Still, we may be happy to accept a slight penalty in tempo so that our beats reside at locations of high novelty. The α parameter chooses how much we want to penalize for deviations of tempo. A higher α will lead to a more consistent tempo, but the beats may not exactly align with rhythmic events. By contrast, a low α will cause the computer to tap its foot very consistently with rhythmic events, but the tempo may be all over the place. Refer to assignment 4 for some examples of different choices of α
Solving for beats
Given a tempo interval T (the interval between beats and seconds) and an audio novelty function n[i], we can solve for optimal beats via dynamic programming. We need to create two 1D arrays, cscore
and backlink
, each with as many samples as there are samples in the audio novelty function:
cscore[i]
is a dynamic programming array that stores the maximum possible value of the objective function when solving a subproblem from index 0 to index i of the audio novelty function.backlink[i]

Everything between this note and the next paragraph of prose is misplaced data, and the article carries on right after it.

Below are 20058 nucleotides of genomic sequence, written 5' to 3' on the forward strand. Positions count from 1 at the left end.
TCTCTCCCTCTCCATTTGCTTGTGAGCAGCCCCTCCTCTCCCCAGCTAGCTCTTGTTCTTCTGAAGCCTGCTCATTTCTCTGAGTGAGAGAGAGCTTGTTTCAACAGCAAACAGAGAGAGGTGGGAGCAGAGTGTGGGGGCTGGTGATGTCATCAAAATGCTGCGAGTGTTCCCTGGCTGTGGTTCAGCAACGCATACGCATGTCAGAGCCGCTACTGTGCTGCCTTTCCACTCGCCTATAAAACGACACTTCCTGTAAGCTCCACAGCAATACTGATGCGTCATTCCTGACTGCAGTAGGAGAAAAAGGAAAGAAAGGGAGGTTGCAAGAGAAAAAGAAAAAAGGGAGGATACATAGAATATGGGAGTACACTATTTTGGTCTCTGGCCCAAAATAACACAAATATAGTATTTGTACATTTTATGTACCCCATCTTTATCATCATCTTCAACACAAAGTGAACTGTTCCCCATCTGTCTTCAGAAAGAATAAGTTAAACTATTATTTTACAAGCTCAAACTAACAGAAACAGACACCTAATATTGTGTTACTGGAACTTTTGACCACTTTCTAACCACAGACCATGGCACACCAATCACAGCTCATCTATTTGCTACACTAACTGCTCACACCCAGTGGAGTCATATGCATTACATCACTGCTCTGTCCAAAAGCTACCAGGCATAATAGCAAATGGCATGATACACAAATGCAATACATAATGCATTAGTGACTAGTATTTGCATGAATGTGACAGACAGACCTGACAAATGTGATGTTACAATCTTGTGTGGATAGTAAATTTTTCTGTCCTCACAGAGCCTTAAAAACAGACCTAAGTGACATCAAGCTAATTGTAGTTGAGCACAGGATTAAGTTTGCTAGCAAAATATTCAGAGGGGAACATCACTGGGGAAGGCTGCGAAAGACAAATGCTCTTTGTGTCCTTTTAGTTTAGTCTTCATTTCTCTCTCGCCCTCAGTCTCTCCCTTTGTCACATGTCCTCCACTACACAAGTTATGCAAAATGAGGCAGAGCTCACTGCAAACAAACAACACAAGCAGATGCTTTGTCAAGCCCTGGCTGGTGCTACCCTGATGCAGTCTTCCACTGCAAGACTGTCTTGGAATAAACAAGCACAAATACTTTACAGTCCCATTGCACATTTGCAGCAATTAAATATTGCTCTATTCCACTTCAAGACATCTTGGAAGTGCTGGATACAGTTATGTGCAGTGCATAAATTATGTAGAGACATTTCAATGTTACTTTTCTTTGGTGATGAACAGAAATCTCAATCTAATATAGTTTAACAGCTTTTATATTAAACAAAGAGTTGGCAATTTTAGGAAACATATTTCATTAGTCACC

stores the index of the last beat that was chosen before index i in the optimal solution with scorecscore[i]
It's much easier to understand what cscore
and backlink
are, and how to construct them, by looking at a visual, as shown below.
Like the objective function, cscore
is constructed by trading off fit to the audio novelty function and adherence to the tempo T. Each value of cscore
is determined recursively in terms of a previous value of cscore
. In particular, cscore[t]
is the sum of the audio novelty function at t
, plus the maximum preceding cscore
value assuming a tempo interval between T/2 and 2T. We remember the index of the maximum preceding index in backlink
.
Algorithm to construct cscore
and backlink
To fill these in, we need a loop that builds up the elements of cscore
from left to right. Below is the algorithm to do this using a recurrence relation that is solved with dynamic programming, which matches the animation above. Note that for simplicity of the description, the tempo T is assumed here to be in units of samples of the novelty function per beat, which is a period, though the tempo is provided in units of beats per minute, which is a frequency, as an argument to the method. Also, when you write the code, you will have to be careful to round and cast variables as int